Synopsis: Blanche's niece Lucy comes to visit but spends the entire time sleeping with every man she meets; Dorothy is determined to get ride of a mouse in the house.
Ed: “Rose, you're just incredible on Miami Vice trivia. I've never met anyone so smart!”
Dorothy: “Ed, for a policeman, you've led a very sheltered life.”
Blanche says Charmaine is her older sister, though when she appears on the show in a later season, she appears to be Blanche's younger sister.
That’s What She Said
Dorothy, to Lucy: “We enjoyed having you.”
Sophia: “So did half of Miami!”
The house is infested by one small mouse.
Rose: “I can communicate with animals. He's just a little field mouse who's lost his way. He'll listen to me. Mice always have.”
Dorothy: “Rose, do you have any idea how weird you are?”
Sophia: “I used to know a girl like that in Sicily. She slept with every Tom, Dick, and Vito in our village. Finally, the women took matters in their own hands. They dragged her to the outskirts of town, threw her on the ground, and asked her, 'Why? Why? Why would you do such a thing?'
Blanche: “What did she say?”
Sophia: “'What else is there to do in this godforsaken village?'”
Dorothy: “Ma, what does this have to do with Lucy?”
Sophia: “Not a thing. It's the only slut story I know.”
Dorothy: “He's back! I saw him running across my dresser.”
Rose: “Who's back?”
Dorothy: “O.J. Simpson, Rose.”
Ed: “Tuesday night, I'm getting together with a couple of buddies. We're going through Don Johnson's trash!
Dorothy: “Goodnight, Ed. We're going to go home now. And I want you to know, we'll all sleep a lot better knowing you're off duty tonight.”
Tales from the Old South
Blanche: “When I was 15, I dropped out of school for a month to become a magician's assistant. When I was 16, I ran off with a gas station attendant twice my age to get married in Mexico. When I was 17, I hitchhiked to New York, and for two months, I was a Rockette under an assumed name.”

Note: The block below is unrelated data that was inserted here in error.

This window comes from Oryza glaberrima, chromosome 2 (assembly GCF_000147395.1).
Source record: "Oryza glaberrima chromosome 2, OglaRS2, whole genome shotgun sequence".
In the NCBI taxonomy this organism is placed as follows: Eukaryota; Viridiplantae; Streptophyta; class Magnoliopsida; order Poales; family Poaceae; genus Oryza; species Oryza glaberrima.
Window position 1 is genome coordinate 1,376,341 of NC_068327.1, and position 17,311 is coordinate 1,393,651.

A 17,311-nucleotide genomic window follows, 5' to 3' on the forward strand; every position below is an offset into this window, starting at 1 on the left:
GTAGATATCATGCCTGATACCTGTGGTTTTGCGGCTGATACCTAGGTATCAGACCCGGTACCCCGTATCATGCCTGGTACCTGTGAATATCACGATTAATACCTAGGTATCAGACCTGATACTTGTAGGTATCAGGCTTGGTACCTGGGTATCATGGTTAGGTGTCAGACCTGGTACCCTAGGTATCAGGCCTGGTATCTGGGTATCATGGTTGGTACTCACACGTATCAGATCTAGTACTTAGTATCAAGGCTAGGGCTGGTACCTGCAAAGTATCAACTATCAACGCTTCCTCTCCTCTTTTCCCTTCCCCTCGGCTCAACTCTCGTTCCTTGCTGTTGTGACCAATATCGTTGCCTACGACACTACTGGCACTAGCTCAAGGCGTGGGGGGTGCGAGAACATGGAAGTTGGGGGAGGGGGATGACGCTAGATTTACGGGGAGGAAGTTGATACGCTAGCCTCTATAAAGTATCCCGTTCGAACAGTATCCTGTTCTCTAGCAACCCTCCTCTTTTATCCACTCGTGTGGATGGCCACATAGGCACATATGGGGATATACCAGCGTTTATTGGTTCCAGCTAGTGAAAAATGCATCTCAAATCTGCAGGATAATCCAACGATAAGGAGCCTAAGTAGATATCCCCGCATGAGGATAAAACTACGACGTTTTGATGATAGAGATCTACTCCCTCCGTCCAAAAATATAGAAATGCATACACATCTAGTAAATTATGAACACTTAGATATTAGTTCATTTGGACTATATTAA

Blanche, to Lucy: “Let me get a look at you, girl. Mmm, terrific little figure, gorgeous hair, perfect skin. Just like looking in a mirror.”
Sophia: “Get some Windex!”
Dorothy: “Uh, Blanche, this trip to the Bahamas, it is not with the doctor.”
Blanche: “What do you mean?”
Sophia: “Girl's a slut.”
Back in St. Olaf
Rose: “A mouse saved my life once. His name was Larry. Larry the mouse. Oh, I loved Larry. He used to walk to school with me every day on a little leash I made out of kite string. One day, we were about to cross the bridge down near the schoolhouse, and Larry stopped dead in his tracks. No matter how I yanked on that leash, he just wouldn't move. Suddenly, I heard this loud noise. The dam upstream had broken, and this rush of water swept the bridge away. Larry saved my life. If it weren't for a mouse just like that little one in the kitchen, I wouldn't be sitting here today, telling you this story.”
Dorothy and Sophia, in unison: “Call the exterminator!”
Later, Rose tells a story about her rebellious years where she'd sneak off to meet Clel Lightener in the “flashy, fast-paced city” Tyler's Landing. It turns out to be a “changing religions” story not a “teenage rebellion” story.
Lucy: “Aunt Blanche, you always said, 'If you've got a stallion eating oats out of your hand, best close the gate before you give him the sugar!'”
Dorothy: “You said that, Blanche?”
Critique: Here we are seventeen episodes into Season One and we've yet to hear St. Olaf by name. However, we do get two full St. Olaf stories. A vast improvement on the previous episodes, this story about Blanche and her rebellious niece has echos of “On Golden Girls” where Blanche's teenage grandson was a hellraiser as well. There are lots of fun moments peppered throughout this episode and some really great pieces of dialogue. The B-story involving a mouse is sort of random as I never believed that Dorothy would be scared of a small mouse having grown up in New York City. I'd also like to think that the creators of the Broadway show “Avenue Q” named their skanky stripper puppet character Lucy the Slut after Blanche's easy niece. GRADE: B